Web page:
As a Northwest Arkansas native, I can’t help but to share the love I have for the Natural State. Crystal Bridges Museum, Alice Walton’s controversial new mecca of American art, is located in the retail dynasty’s hometown of Bentonville, Arkansas. During my last visit home, I made the short drive to the museum to see their latest exhibition, State of the Art: Discovering American Art Now. This particular show had created quite the buzz for Crystal Bridges around the country, certainly the most notable since they opened doors for the first time in 2011. The show sought to display the landscape of American contemporary art. This included works from over one hundred artists, from all four corners of the country. The jurors made a point to discover those artists whose work had “not yet been fully recognized on a national level” (http://crystalbridges.org/). It seemed that nearly everyone I spoke to in Nashville had heard of the show, and had already formulated their opinions based on the venue.
As I coasted down the scenic drive leading to the museum entrance, I was eager to make my own evaluation. Once I had inhaled the natural beauty of the Crystal Bridges campus, a delightful patch of Ozark forest a world apart from Manhattan, I entered the State of the Art exhibition area with high expectations. Immediately I realized that this collection of works was in a separate sphere altogether from the collection of 18th century portraits and busts in the hall adjacent it. I entered the show through a hallway cloaked in a crocheted installation piece by artist Jeila Gueramian. The womb of thread evoked a sense of childish wonder, and marked the entrance into the space much like the rabbit-hole into Alice’s Wonderland. Soon I heard the dull screech of John Douglas Powers’ Ialu that was all-too-familiar. I had seen a piece by the same artist that was displayed during a recent show in Vanderbilt University’s Space 204 gallery, the alma mater of the now Knoxville-based artist. It was easy to become entranced by the mechanized structure subtly swaying to and fro in front of projected video. The hypnosis I was afflicted with while looking at that piece lasted throughout the show. Whether it was the wall-sized quilt of artist Gina Phillips or the patiently rendered carbon pencil drawings of Adonna Khare, beautiful digitally recorded video or old-master style painting, the work begged the viewer to stay and marvel at the devotion to quality these artists displayed in their work. It wasn’t about shock-value for these artists; it was about the intense dedication of time that many of these artists had poured into it. Along with Powers, the Nashville connections continued as the Tinney Contemporary’s very own Pam Longobardi displayed her meditative three-dimensional works of reclaimed ocean refuse and mesmerizing paintings. Longobardi was also selected to give an artist lecture during the exhibition. Continuing through the show, I began to make note of the value of craftsmanship the curators had shown in their selections. Some pieces bordered on neuroticism, but the effect on the viewer was one of powerful appreciation. After hours in the space, I found myself wishing for more time to stand among these works.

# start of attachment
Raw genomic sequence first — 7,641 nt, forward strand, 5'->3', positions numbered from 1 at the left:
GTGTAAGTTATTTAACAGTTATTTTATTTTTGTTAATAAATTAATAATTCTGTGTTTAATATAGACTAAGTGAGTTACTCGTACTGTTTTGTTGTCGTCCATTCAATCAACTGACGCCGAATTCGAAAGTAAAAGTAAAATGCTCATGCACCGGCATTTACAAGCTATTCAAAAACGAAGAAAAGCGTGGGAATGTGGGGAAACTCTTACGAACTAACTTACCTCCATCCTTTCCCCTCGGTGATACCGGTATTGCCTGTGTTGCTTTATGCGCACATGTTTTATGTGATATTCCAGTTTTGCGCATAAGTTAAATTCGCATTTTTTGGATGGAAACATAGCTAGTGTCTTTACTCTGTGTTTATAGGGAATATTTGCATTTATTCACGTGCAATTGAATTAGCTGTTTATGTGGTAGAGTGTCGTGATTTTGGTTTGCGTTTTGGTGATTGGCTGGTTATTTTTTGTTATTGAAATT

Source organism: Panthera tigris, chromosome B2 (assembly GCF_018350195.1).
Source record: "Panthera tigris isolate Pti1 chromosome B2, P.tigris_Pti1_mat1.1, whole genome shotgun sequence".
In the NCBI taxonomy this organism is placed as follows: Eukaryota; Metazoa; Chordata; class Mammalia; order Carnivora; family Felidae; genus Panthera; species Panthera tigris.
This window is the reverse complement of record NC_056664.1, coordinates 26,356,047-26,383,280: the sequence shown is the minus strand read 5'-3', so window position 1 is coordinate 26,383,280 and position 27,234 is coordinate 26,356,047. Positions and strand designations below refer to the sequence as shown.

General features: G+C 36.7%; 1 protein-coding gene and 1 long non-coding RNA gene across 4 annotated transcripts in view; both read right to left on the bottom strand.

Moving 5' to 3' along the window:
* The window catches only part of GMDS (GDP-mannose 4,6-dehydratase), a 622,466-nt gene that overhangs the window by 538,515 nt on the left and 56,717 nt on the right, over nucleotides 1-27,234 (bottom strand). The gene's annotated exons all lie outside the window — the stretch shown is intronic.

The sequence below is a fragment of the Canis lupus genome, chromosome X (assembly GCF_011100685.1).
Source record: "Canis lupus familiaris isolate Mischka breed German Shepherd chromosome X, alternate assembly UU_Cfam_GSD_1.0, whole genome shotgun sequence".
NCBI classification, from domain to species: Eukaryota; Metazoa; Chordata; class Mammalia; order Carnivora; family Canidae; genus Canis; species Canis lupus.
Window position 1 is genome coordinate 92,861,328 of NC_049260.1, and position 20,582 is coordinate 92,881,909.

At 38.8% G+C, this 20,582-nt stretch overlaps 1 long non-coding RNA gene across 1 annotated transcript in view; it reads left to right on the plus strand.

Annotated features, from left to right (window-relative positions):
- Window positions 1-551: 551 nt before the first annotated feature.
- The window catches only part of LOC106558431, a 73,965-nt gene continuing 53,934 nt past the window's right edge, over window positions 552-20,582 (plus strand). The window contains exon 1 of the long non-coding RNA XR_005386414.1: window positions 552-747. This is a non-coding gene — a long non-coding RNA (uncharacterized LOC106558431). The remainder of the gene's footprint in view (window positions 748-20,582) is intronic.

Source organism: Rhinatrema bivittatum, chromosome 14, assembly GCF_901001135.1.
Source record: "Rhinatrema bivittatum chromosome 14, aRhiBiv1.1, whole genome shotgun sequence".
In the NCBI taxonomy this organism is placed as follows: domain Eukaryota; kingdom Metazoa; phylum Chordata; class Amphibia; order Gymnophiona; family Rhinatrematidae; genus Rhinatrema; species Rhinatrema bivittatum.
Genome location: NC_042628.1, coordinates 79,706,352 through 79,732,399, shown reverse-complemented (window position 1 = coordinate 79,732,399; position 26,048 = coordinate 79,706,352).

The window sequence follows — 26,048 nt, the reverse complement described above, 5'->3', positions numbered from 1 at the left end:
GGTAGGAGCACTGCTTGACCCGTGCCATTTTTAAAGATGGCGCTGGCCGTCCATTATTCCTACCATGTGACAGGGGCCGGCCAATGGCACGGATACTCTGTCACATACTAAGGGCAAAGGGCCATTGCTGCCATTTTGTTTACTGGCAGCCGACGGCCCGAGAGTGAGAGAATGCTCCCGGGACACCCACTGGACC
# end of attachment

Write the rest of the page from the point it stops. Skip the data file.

As I pulled away from the museum, I struggled to concentrate my thoughts on any one particular piece. The show had ripped open the curtains of the contemporary art scene for this young art student. I think that the state of art, not the art market, was on full display at Crystal Bridges. It was interesting to me that such an expansive view of the art landscape would find itself nestled in my small corner of the state. However, it may rather be even more fitting that this work from artists who live and work out of the spotlight was displayed in a place nearly as inconspicuous as they are. Perhaps we should take note of the wonderful things going on in not-so-obvious places.